If you feel silly for wondering why men have nipples you can feel a bit better knowing that Darwin asked himself the same question. What is the point of having nipples if men can’t breastfeed?

Darwin’s idea was that both men and women used to be able to breastfeed their children. Then men who breastfed passed some disadvantage on to their offspring, such as being able to raise fewer of them than women, and the ability was inactivated over time due to disuse. However, the answer to this question actually lies in human development rather than evolution.

Spoiler alert: it all happens when you’re an embryo. Image credits: Anatomist90.

As the embryo starts to grow within the mother’s womb, it is a generic human being. If it continues to grow undisturbed it will be born as a female. At week 4 of development, milk lines develop; they are stripes of tissue that extend from the armpits to the thighs and later regress to form two nipples. Sometimes, extra nipples can be left along this pathway (that’s how Mark Wahlberg got a 3rd nipple).

However, if a Y chromosome is present, the embryo will sexually differentiate to become male by producing factors which block the development of female structures. Sexual differences appear in week 7, with the gonads differentiating into a testis or ovary. So nipples are present before the sex of an embryo is fixed.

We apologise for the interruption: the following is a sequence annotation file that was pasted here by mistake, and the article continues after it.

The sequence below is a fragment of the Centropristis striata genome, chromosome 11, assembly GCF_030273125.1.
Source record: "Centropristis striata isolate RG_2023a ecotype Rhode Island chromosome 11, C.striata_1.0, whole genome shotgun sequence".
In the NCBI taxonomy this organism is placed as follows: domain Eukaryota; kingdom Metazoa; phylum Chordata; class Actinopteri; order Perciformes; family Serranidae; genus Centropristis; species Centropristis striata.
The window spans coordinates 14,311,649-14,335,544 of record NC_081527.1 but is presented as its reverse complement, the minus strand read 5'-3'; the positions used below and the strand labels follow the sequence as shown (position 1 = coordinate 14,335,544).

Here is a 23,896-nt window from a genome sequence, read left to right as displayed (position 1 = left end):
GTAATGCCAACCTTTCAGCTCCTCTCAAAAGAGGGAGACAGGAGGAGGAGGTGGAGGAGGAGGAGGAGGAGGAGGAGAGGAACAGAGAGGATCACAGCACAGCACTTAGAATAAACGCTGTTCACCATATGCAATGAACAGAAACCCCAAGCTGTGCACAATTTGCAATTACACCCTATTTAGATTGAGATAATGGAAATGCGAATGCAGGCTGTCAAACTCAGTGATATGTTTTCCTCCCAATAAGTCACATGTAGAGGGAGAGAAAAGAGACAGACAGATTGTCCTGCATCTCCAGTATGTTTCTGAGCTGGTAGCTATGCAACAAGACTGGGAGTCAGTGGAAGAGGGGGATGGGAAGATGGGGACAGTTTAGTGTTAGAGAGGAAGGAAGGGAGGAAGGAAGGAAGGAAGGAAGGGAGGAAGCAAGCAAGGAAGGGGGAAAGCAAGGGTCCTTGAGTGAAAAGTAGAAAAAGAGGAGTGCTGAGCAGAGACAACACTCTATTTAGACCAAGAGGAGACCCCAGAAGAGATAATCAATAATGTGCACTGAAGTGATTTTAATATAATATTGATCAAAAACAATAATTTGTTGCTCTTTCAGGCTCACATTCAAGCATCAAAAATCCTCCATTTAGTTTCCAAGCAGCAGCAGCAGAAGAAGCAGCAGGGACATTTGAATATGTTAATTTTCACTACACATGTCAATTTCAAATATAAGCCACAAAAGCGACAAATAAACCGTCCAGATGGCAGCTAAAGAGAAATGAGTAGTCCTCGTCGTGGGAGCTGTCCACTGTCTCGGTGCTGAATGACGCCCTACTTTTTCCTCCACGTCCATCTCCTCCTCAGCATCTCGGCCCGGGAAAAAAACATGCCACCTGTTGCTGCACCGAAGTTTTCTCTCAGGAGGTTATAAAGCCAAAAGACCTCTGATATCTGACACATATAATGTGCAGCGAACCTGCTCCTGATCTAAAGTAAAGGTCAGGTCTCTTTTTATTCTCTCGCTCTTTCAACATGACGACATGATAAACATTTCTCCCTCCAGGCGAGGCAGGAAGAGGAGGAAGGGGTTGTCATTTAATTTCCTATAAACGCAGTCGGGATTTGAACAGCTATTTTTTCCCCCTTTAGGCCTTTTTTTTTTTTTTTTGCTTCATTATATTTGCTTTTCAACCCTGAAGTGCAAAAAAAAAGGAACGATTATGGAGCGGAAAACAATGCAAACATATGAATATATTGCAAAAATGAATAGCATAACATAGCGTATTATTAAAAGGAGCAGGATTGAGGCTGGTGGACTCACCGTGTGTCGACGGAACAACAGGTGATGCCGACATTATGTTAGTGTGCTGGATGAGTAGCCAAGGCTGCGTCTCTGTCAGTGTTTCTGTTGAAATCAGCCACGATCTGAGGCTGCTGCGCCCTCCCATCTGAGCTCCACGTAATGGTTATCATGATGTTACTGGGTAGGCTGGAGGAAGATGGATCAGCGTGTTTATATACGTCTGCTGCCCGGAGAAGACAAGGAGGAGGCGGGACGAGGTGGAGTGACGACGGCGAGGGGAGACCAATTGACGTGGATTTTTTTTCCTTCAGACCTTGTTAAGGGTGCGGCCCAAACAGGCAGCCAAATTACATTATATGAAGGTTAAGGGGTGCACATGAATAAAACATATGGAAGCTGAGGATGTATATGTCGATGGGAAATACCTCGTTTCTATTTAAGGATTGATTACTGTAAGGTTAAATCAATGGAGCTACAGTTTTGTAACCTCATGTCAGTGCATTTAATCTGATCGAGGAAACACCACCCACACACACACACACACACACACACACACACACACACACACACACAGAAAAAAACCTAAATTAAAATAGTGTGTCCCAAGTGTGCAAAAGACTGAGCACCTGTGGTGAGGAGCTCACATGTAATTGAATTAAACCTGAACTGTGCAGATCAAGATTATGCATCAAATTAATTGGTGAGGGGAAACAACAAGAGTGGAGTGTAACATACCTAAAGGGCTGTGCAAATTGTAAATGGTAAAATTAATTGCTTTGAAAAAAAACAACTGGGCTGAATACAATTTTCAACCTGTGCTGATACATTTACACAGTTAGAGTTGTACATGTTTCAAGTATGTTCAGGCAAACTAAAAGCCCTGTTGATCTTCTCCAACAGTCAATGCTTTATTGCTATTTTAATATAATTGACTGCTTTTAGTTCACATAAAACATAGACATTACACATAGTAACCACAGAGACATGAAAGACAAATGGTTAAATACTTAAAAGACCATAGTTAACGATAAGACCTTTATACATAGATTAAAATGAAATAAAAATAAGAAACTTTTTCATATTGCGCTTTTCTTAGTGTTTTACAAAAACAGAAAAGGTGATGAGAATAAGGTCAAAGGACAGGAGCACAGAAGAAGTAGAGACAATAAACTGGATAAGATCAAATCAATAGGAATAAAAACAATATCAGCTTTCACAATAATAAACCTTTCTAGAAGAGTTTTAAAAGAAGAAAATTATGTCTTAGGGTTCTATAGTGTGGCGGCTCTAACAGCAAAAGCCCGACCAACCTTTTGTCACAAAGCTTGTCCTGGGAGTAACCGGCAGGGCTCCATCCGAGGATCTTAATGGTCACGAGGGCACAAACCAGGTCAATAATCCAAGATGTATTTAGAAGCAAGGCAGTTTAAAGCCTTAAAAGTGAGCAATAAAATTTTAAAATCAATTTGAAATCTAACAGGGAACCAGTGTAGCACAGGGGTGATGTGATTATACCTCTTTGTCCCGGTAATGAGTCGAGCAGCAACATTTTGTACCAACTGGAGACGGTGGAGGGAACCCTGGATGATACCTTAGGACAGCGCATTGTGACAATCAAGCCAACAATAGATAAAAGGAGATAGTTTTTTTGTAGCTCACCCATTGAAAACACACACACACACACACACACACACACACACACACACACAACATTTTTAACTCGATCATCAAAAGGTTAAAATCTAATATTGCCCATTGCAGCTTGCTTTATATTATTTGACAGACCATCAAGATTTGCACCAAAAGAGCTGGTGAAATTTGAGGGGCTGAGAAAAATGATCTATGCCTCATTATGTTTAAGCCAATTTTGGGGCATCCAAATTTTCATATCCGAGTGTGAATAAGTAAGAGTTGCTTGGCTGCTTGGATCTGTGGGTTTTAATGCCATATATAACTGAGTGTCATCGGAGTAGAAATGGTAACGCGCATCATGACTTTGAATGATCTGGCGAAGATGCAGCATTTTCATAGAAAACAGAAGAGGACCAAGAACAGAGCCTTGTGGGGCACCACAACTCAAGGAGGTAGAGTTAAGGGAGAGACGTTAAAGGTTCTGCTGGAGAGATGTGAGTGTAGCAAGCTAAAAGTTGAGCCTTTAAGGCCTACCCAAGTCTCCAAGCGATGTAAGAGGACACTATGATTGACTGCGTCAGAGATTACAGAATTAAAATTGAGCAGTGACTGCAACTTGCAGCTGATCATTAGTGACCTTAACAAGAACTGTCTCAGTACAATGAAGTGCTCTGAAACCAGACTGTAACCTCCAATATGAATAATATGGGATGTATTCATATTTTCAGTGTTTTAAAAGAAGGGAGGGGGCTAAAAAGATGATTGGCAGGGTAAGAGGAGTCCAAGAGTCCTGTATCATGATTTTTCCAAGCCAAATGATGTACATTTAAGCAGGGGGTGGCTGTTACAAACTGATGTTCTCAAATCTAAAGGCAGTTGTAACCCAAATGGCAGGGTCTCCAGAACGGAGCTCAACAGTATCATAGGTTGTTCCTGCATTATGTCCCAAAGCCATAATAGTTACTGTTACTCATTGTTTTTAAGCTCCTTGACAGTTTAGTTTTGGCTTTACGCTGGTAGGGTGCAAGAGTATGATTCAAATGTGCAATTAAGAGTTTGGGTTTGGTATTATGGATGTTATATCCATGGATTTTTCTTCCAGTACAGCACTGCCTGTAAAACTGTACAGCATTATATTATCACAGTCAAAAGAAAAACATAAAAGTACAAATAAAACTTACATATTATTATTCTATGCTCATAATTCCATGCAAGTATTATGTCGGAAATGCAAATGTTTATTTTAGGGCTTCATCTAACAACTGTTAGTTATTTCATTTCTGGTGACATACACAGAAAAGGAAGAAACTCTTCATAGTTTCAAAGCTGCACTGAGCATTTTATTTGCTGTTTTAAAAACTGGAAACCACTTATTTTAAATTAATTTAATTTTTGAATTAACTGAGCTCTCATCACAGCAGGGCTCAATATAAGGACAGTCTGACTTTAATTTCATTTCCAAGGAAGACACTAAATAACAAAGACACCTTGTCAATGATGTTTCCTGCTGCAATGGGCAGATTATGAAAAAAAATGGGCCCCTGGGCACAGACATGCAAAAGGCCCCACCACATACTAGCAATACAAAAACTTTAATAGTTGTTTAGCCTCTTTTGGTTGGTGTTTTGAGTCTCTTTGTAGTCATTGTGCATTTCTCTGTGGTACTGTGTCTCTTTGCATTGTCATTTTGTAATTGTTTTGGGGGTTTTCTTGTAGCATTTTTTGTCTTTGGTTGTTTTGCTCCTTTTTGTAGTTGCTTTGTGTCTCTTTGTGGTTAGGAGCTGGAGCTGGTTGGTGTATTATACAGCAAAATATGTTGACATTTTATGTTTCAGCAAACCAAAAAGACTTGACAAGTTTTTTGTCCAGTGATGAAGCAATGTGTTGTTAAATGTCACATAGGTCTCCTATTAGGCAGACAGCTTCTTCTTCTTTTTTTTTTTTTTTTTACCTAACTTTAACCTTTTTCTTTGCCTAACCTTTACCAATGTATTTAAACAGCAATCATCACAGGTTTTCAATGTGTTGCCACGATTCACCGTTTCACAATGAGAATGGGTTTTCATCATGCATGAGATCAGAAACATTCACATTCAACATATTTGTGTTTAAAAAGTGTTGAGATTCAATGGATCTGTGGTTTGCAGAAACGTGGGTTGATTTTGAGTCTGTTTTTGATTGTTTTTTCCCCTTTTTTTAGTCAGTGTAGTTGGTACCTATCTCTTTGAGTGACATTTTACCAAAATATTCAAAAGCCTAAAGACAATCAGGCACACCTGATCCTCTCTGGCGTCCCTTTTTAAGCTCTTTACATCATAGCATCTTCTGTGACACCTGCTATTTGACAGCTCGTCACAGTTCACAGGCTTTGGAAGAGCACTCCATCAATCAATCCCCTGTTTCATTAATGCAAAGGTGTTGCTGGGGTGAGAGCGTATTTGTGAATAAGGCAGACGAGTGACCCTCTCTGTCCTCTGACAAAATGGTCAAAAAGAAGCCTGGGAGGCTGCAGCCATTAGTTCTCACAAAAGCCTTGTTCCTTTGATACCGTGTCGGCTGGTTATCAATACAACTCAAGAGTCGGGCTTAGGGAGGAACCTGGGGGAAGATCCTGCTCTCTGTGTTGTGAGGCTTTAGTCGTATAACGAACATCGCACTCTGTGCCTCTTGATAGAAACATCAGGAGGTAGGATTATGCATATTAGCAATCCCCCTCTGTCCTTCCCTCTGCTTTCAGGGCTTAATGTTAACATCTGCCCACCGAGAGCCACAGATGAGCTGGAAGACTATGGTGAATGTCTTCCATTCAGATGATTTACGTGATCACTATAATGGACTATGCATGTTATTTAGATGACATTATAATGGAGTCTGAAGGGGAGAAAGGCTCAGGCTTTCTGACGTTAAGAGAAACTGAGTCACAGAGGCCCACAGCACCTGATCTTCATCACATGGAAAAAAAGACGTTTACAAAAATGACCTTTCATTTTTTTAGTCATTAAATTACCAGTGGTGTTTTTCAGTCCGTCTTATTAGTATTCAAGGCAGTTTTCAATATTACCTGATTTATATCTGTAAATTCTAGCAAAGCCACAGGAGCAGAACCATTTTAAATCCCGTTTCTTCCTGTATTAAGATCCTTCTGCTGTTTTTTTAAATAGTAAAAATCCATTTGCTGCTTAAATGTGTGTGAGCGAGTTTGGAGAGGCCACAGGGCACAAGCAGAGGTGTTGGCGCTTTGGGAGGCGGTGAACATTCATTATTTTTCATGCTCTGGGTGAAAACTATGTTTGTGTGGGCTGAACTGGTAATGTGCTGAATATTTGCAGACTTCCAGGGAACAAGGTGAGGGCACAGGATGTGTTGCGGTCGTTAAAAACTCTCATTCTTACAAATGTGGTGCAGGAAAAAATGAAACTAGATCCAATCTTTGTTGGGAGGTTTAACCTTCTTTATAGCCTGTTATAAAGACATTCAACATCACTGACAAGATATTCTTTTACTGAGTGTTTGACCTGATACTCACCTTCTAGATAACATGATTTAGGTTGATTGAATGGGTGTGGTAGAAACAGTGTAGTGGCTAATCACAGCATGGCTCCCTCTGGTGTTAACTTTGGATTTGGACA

A man with extra nipples. Image credits: Thomas Godard.

Nipples in men do not pose a disadvantage so they are not evolutionarily selected against, as Darwin thought, so men continue to have nipples. It is difficult to lose an organ if it is not harmful, even if it is no longer useful. For example, humans still have tailbones and appendixes although neither is useful anymore.

Men having nipples may cause you to wonder:

Can men breastfeed?

If you’ve tried this at home, you’ll know that the answer is no. However, there is a rare condition called galactorrhea where affected men can lactate. This condition is often brought on by a testosterone deficiency or imbalance. Alcoholism, severe starvation, or other liver stress can cause male lactation because the liver usually controls the release of prolactin, which is a hormone that regulates milk production.

Can men get breast cancer?

It is rare but some men do get breast cancer. Only about 0.001% of men get it. Men have a small amount of breast tissue, an amount that is similar to a girl before puberty and is still vulnerable to cancer-causing mutations.

Do other male mammals have nipples?

Most other mammals have nipples; the word mammal even comes from the Latin “mamma” which means teat. However, there are exceptions. Monotreme (egg-laying mammals) males, such as platypuses, do not have nipples but then again neither do the females; they excrete milk through modified sweat glands. Other exceptions are male horses and some male rodents, which do not have nipples either.

On the other end of the spectrum, two species of bats, dayak fruit bats and masked flying foxes, have milk-producing males — although it is not known what role, if any, that they have feeding offspring. Some male goats have also been found to produce milk. Theoretically, lactating males should evolve in animals with one monogamous partner, unreliable food sources, and when both parents care for the offspring.

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